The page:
Chuck Yeager was born on February 13, 1923, in Myra, West Virginia. A fighter pilot ace during World War II, he became the first person to break the sound barrier, when he flew the Bell X-1 rocket 700 mph in level flight in October 1947. Yeager later trained military pilots to become astronauts, and served in various command posts until his retirement from the Air Force in 1975. His profile boosted by his portrayal in the 1979 book The Right Stuff and its 1983 film adaptation, Yeager became a well-known celebrity endorser, and was awarded the Presidential Medal of Freedom in 1985.
Early Years and War Hero
Charles Elwood Yeager was born on February 13, 1923, in Myra, West Virginia, and primarily grew up in the town of Hamlin. In September 1941, shortly after graduating from high school, he enlisted in the Army Air Corps.
Proving a superb pilot in training, Yeager was assigned to the Eighth Air Force for combat operations in World War II. In March 1944, his P-51 Mustang was shot down over France, but Yeager evaded capture and escaped to Spain. He could have gone home, but he put in a request to return to combat, a request that went all the way up to General Dwight D. Eisenhower. The request granted, Yeager returned to action in August 1944. Later, he was credited with downing five German planes in a single day.
Yeager returned stateside with the rank of captain in early 1945, having completed more than 60 aerial missions during the war.
Breaking the Sound Barrier
After attending the Flight Performance School, Chuck Yeager was chosen to test pilot the Bell X-1 rocket in 1947. Naming the jet “Glamorous Glennis” after his wife, Yeager on October 14 reached a top speed of 700 mph at 43,000 feet, becoming the first person to break the sound barrier (Mach 1).
Despite its historic nature, information about this flight was deemed classified and as such was not released to the general public until June 1948. Afterward, Yeager was honored for his aviation trailblazing with the Mackay Trophy and the Collier Trophy, the latter presented by President Harry S. Truman at the White House.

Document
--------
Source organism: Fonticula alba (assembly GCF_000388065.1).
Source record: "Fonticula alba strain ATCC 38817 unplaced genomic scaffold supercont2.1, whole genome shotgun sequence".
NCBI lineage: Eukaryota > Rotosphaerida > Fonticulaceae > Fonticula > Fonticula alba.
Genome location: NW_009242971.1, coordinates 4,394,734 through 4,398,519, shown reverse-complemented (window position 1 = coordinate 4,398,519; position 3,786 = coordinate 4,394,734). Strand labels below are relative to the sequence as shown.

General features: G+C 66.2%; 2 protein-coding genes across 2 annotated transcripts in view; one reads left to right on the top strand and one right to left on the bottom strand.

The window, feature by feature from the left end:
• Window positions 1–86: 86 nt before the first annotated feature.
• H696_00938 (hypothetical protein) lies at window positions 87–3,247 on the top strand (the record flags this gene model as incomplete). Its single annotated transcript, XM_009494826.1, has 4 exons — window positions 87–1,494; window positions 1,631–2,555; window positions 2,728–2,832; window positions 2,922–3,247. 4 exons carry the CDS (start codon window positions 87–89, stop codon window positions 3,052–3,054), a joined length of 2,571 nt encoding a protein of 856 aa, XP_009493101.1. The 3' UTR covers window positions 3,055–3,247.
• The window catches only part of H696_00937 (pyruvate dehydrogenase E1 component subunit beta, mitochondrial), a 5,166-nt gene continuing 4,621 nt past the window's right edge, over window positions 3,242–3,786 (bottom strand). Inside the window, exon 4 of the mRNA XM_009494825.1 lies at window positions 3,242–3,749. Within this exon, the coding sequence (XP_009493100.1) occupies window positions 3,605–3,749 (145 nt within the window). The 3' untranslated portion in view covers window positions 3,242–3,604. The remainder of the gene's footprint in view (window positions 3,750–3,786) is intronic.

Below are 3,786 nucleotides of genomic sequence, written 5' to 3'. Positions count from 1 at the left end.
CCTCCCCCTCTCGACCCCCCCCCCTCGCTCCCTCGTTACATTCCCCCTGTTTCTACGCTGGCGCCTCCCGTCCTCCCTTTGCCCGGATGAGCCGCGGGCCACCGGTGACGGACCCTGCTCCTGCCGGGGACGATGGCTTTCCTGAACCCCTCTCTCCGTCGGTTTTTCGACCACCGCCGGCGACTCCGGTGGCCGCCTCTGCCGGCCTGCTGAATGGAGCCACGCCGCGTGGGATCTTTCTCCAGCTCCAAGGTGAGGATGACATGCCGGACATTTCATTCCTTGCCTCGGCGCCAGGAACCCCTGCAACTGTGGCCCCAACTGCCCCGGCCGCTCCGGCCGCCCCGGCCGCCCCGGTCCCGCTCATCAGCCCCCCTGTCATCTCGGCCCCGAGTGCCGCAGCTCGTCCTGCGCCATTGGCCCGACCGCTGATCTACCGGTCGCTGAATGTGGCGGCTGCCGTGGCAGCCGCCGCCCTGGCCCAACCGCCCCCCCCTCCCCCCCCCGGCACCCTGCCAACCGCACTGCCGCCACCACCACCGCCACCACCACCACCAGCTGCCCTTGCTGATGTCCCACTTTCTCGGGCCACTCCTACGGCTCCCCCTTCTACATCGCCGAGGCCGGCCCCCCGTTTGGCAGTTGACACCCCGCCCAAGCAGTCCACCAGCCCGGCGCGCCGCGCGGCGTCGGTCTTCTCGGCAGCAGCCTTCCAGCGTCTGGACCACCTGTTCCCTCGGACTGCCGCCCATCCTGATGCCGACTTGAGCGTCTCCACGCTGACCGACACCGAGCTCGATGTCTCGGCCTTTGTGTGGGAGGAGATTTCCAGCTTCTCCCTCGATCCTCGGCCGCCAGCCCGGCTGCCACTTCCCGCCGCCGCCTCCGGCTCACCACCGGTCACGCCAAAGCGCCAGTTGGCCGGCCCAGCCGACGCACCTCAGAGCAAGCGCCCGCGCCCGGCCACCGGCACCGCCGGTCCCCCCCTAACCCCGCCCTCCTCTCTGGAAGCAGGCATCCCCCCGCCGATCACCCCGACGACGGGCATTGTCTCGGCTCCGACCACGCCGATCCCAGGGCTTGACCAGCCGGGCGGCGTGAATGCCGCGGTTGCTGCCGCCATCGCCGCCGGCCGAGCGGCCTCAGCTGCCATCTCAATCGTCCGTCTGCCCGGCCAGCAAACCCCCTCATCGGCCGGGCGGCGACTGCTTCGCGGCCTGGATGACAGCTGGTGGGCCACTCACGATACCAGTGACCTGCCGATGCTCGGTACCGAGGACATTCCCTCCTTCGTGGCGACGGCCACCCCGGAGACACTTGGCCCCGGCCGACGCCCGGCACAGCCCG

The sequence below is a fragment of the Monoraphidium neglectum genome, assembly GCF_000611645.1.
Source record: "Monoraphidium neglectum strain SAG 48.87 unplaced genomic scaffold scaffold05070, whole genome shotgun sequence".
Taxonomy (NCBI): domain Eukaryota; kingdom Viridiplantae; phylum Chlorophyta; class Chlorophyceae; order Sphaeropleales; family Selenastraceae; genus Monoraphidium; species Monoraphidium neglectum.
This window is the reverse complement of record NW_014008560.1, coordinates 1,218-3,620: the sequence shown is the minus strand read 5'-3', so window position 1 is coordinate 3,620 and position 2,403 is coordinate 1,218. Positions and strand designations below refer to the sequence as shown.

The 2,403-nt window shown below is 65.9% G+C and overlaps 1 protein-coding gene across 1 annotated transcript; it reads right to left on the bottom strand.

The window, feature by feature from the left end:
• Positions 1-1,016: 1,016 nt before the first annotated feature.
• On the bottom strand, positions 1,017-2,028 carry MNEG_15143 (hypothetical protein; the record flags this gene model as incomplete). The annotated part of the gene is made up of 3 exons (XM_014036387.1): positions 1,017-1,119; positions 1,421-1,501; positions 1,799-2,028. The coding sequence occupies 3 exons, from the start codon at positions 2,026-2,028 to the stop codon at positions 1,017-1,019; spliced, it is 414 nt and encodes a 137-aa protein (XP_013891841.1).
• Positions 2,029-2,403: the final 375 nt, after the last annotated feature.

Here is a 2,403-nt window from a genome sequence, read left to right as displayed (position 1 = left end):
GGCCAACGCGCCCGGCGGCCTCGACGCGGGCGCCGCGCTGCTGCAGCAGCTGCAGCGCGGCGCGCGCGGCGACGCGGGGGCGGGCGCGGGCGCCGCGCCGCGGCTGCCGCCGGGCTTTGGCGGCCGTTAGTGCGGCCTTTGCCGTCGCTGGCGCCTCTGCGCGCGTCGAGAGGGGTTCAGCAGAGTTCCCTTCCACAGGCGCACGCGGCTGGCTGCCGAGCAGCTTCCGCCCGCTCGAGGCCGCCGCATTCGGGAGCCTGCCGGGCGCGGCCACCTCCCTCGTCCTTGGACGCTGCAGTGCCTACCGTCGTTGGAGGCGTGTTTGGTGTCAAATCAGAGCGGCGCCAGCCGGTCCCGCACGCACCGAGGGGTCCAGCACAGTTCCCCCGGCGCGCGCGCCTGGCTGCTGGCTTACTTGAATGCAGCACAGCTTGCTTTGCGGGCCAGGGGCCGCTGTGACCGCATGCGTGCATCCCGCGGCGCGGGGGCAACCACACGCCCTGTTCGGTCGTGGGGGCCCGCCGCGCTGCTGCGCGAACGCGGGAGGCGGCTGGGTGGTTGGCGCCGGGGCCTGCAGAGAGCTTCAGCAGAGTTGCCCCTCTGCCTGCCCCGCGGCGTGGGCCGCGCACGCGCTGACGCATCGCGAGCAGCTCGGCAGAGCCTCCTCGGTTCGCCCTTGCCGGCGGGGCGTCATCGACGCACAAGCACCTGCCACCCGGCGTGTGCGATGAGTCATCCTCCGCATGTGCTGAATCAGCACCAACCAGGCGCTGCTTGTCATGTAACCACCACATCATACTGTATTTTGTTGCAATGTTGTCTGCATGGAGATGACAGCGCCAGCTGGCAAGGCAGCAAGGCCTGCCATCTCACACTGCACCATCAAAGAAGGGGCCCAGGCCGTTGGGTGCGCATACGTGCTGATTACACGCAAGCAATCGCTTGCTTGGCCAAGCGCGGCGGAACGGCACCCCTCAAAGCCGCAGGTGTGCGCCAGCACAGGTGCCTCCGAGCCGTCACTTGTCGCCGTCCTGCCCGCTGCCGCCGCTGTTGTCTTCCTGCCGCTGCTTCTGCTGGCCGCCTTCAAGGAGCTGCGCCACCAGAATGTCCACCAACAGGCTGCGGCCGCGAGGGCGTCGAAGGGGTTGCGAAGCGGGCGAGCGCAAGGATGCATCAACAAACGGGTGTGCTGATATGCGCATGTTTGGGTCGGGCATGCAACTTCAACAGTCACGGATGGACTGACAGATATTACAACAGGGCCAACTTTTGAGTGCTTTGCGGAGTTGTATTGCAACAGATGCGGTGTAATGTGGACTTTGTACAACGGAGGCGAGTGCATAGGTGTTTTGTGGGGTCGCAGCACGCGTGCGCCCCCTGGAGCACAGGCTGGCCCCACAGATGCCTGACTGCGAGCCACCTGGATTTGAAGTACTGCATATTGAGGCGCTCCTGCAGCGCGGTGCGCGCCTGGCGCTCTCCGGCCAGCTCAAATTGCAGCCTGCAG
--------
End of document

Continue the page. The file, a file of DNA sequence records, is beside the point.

One of the military's premier pilots, Yeager in 1953 was tapped to fly a Russian MiG that had fallen into U.S. hands via a North Korean defector, making him the first American to do so. That December, he set a new speed record in the air, pushing past Mach 2 in a Bell X-1A to reach a speed of 1,650 miles per hour. For his efforts he was once again called to the White House, this time by President Eisenhower, who presented him with the Harmon International Trophy.
Chuck Yeager was dispatched to Europe in 1954 to serve as commander of the 417th Fighter Bomber Squadron, before he returned to the U.S. to oversee the 1st Fighter Day Squadron at George Air Force Base. In 1962, he was chosen to head up the Air Force Aerospace Research Pilot School to train astronauts.
Yeager returned to combat operations in 1966 as commander of the 405th Fighter Wing based in the Philippines. After earning a promotion to brigadier general, he became vice commander of the 17th Air Force in Germany in 1969. Yeager then was named U.S. defense representative to Pakistan in 1971, and in 1973, the same year he was inducted into the National Aviation Hall of Fame, he took on the role of director of aerospace safety at Norton Air Force Base in California. In February 1975, shortly after completing his final active duty flight, he retired from the Air Force.
Chuck Yeager was prominently featured in Tom Wolfe's 1979 book The Right Stuff, which examined the development of the U.S. space program, and he appeared in the 1983 film adaptation. A well-known celebrity endorser, he released two autobiographies that decade. In 1985, he was awarded the Presidential Medal of Freedom.
On October 14, 1997, to commemorate the 50th anniversary of his breaking the sound barrier, Yeager took to the skies to push past Mach 1 once again. Amazingly, he replicated that feat in 2012, at age 89, to mark the 65th anniversary of that historic date.
The legendary pilot lives in Penn Valley, California, with his second wife, Victoria.
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